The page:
Scientists head to Arctic to check citizens’ count of walruses from space

Scientists are headed to the Arctic for the final results of a citizen science study that counted walruses remotely.

The British Antarctic Survey and WWF-UK will collaborate with the Norwegian Polar Institute to study the walrus population on Svalbard in Norway. This is to confirm data from satellite images that show the marine mammal count.

It is part of the Walrus From Space project, which was launched in October 2021. Members of the public were invited to take part in a Walrus Census, where they would be detected in thousands of satellite images.

The Arctic people consider Walrus to be an emblematic species with great cultural importance.

Rod Downie (WWF)

The team is hoping to learn more about the effects of climate change on animals. Artic homes are warming three times faster than global averages, and around 13% of the summer sea ice is disappearing each decade.

Satellites have captured high-resolution images of walruses congregating on more than 25,000 square kilometres of Arctic coastline – an area larger than Wales.

Over 11,000 people have reviewed over half a million images. They detected and counted walruses in order to provide scientists with crucial data about their population.

Now, the team will travel by water to walrus haulouts. These are areas where they stop on land to be counted visually or by drones.

They will compare their findings with the numbers from satellite images.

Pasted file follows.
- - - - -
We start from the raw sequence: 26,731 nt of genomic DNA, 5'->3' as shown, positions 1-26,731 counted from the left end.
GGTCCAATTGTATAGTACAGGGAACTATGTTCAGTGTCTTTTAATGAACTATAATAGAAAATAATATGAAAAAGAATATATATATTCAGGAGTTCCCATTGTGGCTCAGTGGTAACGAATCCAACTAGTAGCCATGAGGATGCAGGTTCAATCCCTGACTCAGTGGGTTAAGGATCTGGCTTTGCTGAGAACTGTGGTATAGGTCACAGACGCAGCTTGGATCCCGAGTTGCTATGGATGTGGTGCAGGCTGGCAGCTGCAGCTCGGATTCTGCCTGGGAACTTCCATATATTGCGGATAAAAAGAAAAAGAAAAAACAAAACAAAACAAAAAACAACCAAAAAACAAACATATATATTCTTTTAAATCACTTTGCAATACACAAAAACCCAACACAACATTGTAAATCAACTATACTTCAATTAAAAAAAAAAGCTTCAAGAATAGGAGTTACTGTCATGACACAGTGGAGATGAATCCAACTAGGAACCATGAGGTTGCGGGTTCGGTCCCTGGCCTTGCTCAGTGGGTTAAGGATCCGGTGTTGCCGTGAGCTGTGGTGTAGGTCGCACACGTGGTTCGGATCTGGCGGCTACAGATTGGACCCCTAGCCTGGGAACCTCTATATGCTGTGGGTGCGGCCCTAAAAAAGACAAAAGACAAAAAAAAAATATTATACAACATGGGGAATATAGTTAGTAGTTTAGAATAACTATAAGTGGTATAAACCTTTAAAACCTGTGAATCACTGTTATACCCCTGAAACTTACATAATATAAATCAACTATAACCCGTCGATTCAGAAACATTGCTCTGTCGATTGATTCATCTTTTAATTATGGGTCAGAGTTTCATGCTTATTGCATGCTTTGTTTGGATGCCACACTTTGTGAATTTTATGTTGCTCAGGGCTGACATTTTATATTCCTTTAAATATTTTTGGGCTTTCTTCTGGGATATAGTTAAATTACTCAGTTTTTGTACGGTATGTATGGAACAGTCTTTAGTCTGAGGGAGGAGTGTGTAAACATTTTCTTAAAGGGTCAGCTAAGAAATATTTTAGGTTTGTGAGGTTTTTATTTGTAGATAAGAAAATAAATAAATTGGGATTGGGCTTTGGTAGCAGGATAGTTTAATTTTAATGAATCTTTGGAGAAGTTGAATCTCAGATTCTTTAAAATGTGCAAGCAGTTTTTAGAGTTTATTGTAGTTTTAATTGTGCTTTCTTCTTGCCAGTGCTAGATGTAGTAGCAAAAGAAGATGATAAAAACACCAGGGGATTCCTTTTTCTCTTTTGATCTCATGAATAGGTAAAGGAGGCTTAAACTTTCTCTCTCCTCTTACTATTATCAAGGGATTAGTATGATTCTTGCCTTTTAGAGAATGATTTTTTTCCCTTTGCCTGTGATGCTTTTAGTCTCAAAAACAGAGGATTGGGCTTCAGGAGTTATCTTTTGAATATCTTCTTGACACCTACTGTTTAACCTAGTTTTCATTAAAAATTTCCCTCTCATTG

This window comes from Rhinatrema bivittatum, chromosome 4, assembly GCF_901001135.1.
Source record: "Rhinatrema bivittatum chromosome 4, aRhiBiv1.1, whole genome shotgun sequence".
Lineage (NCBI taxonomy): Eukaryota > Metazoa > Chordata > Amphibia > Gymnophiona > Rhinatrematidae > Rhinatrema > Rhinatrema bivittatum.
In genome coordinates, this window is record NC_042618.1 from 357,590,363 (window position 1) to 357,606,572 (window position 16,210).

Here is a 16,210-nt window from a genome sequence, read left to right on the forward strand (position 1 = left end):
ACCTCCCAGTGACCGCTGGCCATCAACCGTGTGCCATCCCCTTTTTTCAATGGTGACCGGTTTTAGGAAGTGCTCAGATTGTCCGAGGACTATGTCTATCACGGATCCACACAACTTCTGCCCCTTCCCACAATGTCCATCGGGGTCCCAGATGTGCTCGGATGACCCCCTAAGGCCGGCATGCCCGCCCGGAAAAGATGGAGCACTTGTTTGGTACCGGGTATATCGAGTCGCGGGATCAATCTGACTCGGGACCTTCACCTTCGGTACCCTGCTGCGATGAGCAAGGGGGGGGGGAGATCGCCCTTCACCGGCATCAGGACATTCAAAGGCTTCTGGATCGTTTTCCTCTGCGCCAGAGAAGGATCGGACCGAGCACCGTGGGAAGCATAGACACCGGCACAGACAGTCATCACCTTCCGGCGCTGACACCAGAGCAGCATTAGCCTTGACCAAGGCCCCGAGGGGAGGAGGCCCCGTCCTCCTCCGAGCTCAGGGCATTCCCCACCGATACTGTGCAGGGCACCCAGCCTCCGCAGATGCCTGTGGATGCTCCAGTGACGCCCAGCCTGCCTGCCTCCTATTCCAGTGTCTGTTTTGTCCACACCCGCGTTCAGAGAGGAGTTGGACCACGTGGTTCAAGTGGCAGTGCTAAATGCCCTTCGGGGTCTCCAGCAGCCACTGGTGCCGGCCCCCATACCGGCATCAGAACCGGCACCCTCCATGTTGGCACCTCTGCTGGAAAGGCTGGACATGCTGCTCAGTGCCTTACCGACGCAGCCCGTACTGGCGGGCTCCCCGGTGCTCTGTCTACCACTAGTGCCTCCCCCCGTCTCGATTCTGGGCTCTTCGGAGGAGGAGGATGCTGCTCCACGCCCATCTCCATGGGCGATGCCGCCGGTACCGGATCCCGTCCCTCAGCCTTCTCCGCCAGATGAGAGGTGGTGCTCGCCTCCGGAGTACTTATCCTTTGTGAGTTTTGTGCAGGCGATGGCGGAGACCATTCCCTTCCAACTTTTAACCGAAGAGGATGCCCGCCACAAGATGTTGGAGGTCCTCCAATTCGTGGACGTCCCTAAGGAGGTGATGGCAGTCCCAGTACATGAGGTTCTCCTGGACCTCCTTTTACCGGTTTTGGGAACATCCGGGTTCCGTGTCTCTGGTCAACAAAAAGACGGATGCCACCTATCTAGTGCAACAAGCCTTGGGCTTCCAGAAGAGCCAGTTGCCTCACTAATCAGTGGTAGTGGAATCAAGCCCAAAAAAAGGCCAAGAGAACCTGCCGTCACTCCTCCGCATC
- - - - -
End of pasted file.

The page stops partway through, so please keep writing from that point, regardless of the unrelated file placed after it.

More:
A herd of walruses at Svalbard, Norway’s ice floe (Richard Barrett / WWF UK/PA).

Hannah Cubaynes from the British Antarctic Survey said: “Assessing walrus populations across their whole distribution range by boats or plane is very difficult as they live in extremely remote areas.

“Satellite images can solve this problem as they can survey huge tracts of coastline to assess where walrus are and help us count the ones that we find.

“If the data we collect from fieldwork matches the data collected from satellite, then we’ll know this is a very effective way forward to benefit walrus conservation efforts.”

Rod Downie, chief polar adviser at WWF, said: “Walrus are an iconic species of great cultural significance to the people of the Arctic, but despite being big powerful animals, they are increasingly vulnerable to the effects of climate change which is melting their icy home.

“It’s easy to feel powerless in the face of the climate and nature emergency. This project enables individuals to take action to understand a species threatened by the climate crisis, and to help to safeguard their future. ”

Walruses use sea-ice for resting, giving birth and to transport their babies. But as sea ice shrinks further, they have to get on the ground. This is where the beaches can become crowded, posing a danger of trampling and stampedes.

Experts say that they may need to travel further to find food and resting on the land could also make them more dependent on shipping.

Researchers warn that the animals are facing the full reality of the climate crisis while current population trends are not well understood – something the project hopes to address.


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